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Seven Days in May

Warner Home Video

Starring Kirk Douglas and Burt Lancaster

Directed by John Frankenheimer

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It's confession time. I must admit to a nearly lifelong fascination with Whit Bissell and Hugh Marlowe. Who are they? How can you ask? Well, both are character actors from the 1950s. Bissell is perhaps most famous for being the mad scientist in I Was a Teenage Werewolf. Marlowe was a light comedian most notable for his appearance in All About Eve. When I was a kid, I used to confuse the two of them because to me they looked so much alike. They seemed to have classic '50s Republican American faces, square, with long mouths, and hair that always combed way back. Naturally unnoticeable men, if you will. If I noticed them, it was only to confuse them. And together they also looked like a third actor whose name I usually can't remember (Jeffrey something?), but when I do remember his name that means I can't remember one of the other two (there's only so much room in there). Well, you can imagine my surprise when both Bissell and Marlowe shockingly turned up in Seven Days in May, and even have a scene together. (Earlier they had also appeared together in Birdman of Alcatraz.)

Upon viewing the new DVD version it seems inevitable that they would appear in a film which is filled with '50s character actors. Shot in 1963, but not released until February of 1964 because of the Kennedy assassination, Seven Days in May is a taut, if talky, tale of political intrigue in Washington, D.C. Based on a novel by journalists Fletcher Knebel and Charles W. Bailey II, with a script by Rod Serling, the film tells of a Marine Colonel attached to the Pentagon who discovers a dire plot to overthrow the government by the Joint Chiefs of Staff, who view the sitting president as soft on communism. The Colonel goes to the President with his suspicions, which spark a race against time (the "seven days" of the title) to find proof of the plot and thwart it. The Colonel's problem is that the leader of the junta is his revered boss, a Douglas MacArthur-Curtis LeMay inspired super-patriot who thinks he knows how to run the country, and with whom the Colonel fundamentally sympathizes with politically. There are a lot of meaty little parts in Serling's script, and director John Frankenheimer drew upon a long list of associates from his television days and previous movies to fill them.

It's a great cast. Among the secondary characters is Edmond O'Brien, as a dipsomaniacal Georgia senator, who was nominated for an Oscar for the part and won a Golden Globe. Also on hand is Martin Balsam as a presidential aide, and the square jawed John Larkin (The Satan Bug) as a more ostentatiously right-wing Colonel. Richard Anderson is in there somewhere, and John Houseman, in his first film as an actor, has a bit as the dissenting Admiral. In one of his memoirs, Houseman says that Frankenheimer fired off guns behind his head, which the neophyte screen-star took to be routine.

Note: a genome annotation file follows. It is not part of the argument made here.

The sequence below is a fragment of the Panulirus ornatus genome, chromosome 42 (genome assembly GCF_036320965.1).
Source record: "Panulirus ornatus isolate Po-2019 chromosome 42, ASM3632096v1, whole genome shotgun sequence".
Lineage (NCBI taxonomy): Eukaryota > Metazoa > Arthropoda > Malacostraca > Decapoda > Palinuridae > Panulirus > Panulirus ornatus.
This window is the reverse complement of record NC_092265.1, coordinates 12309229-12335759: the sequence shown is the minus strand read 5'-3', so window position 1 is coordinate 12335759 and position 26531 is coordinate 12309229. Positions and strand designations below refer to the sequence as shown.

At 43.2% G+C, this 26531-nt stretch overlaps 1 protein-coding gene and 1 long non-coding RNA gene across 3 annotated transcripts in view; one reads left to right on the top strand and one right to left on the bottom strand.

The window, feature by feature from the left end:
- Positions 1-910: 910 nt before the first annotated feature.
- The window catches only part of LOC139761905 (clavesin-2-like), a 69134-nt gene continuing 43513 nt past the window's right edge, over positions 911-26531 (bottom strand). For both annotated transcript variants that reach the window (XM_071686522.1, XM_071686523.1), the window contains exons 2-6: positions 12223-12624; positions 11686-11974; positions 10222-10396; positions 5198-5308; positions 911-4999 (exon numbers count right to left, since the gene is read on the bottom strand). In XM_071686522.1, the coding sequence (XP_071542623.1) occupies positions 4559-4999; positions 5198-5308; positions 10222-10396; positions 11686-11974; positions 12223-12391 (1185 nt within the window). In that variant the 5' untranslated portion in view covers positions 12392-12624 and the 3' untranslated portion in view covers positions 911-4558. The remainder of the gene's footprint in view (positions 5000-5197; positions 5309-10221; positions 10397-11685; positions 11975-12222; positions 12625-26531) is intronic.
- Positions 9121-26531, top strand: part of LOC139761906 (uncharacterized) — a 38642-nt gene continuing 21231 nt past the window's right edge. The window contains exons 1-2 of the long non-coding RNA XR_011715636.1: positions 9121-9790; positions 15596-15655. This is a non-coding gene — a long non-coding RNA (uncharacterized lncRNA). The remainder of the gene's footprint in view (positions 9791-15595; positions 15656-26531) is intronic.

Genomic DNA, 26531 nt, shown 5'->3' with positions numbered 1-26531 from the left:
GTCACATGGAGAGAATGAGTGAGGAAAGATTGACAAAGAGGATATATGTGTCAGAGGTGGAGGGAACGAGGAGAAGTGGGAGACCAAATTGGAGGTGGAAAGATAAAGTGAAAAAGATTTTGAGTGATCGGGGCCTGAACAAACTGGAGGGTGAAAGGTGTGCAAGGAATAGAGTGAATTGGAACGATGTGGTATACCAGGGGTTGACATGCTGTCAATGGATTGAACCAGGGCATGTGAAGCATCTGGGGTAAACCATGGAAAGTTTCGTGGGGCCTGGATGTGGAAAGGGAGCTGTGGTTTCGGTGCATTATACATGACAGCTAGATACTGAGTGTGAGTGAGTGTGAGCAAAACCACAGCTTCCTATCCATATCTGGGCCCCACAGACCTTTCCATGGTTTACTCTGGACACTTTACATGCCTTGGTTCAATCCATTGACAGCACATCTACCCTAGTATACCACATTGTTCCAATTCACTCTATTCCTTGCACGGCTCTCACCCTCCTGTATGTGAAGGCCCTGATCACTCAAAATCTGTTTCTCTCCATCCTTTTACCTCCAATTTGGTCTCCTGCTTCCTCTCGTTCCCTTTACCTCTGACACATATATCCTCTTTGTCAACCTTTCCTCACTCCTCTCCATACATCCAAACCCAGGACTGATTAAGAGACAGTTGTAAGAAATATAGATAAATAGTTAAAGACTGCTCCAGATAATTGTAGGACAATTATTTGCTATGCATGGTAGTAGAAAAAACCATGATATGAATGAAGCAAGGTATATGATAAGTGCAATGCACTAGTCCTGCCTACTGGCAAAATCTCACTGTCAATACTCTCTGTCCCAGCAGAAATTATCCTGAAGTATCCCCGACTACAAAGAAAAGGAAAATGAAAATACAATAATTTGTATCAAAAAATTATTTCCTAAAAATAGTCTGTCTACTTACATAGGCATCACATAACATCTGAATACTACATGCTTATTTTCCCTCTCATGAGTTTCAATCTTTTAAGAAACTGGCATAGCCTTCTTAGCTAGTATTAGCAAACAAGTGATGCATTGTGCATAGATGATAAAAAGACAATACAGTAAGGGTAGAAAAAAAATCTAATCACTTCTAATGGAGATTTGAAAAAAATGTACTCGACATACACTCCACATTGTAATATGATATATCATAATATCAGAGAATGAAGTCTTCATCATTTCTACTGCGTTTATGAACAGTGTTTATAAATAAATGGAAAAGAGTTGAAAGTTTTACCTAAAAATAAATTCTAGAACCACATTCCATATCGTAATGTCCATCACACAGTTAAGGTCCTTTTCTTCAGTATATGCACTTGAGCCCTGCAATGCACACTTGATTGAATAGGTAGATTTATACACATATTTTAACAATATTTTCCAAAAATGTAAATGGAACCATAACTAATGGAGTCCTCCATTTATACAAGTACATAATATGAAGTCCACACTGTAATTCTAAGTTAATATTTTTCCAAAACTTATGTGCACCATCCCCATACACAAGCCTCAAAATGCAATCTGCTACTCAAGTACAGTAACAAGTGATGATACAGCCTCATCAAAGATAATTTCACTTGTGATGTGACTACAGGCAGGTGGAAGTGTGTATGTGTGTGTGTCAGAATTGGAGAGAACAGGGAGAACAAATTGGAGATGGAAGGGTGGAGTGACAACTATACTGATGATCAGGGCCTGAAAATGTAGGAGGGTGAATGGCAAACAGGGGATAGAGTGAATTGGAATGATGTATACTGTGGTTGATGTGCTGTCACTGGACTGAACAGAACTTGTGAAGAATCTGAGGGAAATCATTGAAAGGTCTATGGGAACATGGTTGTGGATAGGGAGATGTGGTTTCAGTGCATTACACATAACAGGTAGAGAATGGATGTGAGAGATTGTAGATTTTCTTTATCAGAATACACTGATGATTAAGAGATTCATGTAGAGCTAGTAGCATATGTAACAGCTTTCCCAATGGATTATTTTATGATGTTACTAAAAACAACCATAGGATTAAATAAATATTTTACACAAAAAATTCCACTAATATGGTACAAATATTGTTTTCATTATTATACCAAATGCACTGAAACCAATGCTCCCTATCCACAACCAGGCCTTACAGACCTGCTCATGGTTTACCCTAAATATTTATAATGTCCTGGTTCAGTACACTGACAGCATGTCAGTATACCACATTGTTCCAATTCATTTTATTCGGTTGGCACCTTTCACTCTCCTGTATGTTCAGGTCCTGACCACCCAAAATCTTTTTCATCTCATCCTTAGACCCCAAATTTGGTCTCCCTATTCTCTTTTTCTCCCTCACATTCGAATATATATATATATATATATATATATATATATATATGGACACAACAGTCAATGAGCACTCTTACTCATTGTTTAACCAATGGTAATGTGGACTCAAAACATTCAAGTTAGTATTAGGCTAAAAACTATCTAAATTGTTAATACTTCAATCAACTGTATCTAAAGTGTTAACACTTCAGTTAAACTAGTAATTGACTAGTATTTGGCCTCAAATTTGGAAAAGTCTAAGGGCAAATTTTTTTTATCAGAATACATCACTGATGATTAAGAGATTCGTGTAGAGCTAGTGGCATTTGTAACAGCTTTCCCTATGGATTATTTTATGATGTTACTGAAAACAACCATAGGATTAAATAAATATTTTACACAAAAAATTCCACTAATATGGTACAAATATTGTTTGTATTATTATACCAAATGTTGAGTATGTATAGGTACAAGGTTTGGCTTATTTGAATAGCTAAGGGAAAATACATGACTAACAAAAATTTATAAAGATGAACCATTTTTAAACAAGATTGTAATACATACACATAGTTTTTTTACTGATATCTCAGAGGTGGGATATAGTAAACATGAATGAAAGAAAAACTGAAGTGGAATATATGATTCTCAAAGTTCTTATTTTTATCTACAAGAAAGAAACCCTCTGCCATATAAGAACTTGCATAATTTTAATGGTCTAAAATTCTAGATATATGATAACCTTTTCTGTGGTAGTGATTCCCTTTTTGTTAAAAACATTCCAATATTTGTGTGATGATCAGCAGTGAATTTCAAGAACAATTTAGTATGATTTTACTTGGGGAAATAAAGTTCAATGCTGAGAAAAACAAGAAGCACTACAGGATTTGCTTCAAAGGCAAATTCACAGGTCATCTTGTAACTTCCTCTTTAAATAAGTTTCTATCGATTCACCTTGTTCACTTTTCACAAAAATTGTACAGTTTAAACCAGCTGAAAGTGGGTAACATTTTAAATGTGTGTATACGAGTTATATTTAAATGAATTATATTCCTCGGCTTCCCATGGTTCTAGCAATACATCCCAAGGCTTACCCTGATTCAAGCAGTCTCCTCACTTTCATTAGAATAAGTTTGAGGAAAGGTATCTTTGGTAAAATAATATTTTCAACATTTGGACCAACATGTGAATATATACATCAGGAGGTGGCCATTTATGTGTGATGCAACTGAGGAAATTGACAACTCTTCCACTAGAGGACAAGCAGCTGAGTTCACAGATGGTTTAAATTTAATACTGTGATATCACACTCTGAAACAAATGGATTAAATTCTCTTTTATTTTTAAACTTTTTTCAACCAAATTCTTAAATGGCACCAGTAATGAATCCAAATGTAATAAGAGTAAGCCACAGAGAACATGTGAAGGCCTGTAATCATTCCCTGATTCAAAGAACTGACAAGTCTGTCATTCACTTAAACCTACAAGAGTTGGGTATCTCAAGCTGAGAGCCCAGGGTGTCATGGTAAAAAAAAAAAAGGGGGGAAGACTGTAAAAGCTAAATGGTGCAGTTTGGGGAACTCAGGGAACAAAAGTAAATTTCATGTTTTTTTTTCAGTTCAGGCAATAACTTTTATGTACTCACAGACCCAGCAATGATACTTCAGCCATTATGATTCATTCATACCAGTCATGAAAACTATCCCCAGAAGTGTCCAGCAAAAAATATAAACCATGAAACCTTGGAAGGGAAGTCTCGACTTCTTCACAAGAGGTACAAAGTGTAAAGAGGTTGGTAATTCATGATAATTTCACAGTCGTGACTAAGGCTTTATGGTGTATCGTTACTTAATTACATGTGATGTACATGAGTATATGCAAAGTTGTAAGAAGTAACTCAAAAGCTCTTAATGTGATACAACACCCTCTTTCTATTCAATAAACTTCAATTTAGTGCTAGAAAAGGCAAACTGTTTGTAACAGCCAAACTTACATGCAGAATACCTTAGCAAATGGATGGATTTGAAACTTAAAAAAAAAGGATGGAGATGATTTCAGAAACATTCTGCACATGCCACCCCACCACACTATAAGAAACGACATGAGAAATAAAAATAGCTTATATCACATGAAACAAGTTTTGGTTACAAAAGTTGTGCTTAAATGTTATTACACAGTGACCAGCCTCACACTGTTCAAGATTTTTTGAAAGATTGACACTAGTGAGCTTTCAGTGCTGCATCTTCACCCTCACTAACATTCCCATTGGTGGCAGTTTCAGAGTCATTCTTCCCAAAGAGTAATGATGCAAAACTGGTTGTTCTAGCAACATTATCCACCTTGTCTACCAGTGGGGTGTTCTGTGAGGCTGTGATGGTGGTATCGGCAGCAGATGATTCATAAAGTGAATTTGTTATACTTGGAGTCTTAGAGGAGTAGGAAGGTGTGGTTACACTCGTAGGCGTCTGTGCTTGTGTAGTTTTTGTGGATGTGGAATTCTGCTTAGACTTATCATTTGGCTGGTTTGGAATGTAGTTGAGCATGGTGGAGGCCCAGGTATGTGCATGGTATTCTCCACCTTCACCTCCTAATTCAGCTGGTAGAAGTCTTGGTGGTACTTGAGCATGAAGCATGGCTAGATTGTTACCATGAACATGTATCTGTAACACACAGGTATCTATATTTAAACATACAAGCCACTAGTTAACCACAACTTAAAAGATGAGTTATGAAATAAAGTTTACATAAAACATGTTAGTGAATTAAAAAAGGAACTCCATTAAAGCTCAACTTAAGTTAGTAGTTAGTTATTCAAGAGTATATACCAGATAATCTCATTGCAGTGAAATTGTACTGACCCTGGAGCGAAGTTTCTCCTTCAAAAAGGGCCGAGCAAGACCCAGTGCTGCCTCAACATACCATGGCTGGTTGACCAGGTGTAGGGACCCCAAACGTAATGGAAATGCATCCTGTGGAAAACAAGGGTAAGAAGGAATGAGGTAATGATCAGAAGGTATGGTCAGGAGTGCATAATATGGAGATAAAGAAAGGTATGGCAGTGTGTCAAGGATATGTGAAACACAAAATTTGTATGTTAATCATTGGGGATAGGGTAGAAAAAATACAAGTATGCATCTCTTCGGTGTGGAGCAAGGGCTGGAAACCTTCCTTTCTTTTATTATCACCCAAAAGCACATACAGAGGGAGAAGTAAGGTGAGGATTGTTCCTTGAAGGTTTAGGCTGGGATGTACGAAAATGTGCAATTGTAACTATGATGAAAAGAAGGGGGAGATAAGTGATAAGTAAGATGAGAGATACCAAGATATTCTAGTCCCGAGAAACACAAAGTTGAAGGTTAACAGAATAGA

Will we see their like again? That's one of the questions that Frankenheimer's audio commentary raises. He expresses considerable praise for Burt Lancaster as the main plotter, Kirk Douglas as the hero, and Fredric March as the liberal, Stevensonian president, and notes that when you have these men — all accomplished professionals — on the set, everything runs more smoothly, and the meaning of the script is explored and realized.

Seven Days in May is a good movie, but its cinematic values are old-fashioned. It doesn't have the pep that modern audiences seem to crave. It's a film about ideas, and moral quandaries. Its main character is essentially an informer. In his commentary, Frankenheimer is unduly defensive about the film's slow pace and apparent lack of action. He praises a certain escape scene for its economy (which was probably budget induced — the film cost $2 million to make). But all of this is unnecessary. Seven Days in May is one of the first paranoia films, and it remains one of the best.

Interestingly, Kirk Douglas has several scenes opposite George Macready, his co-star in Paths of Glory, here a Clark Clifford-ish character who is one of the "best minds" in Washington, a thankless role in which he has to be skeptical while everyone watching knows that he is wrong about everything. This Kubrick connection is a reminder that Kubrick came to be a major influence on Frankenheimer, while also suggesting that Frankenheimer remains at best a second-tier director who has never made an outstanding, unambiguously great film of a Kubrickian stature.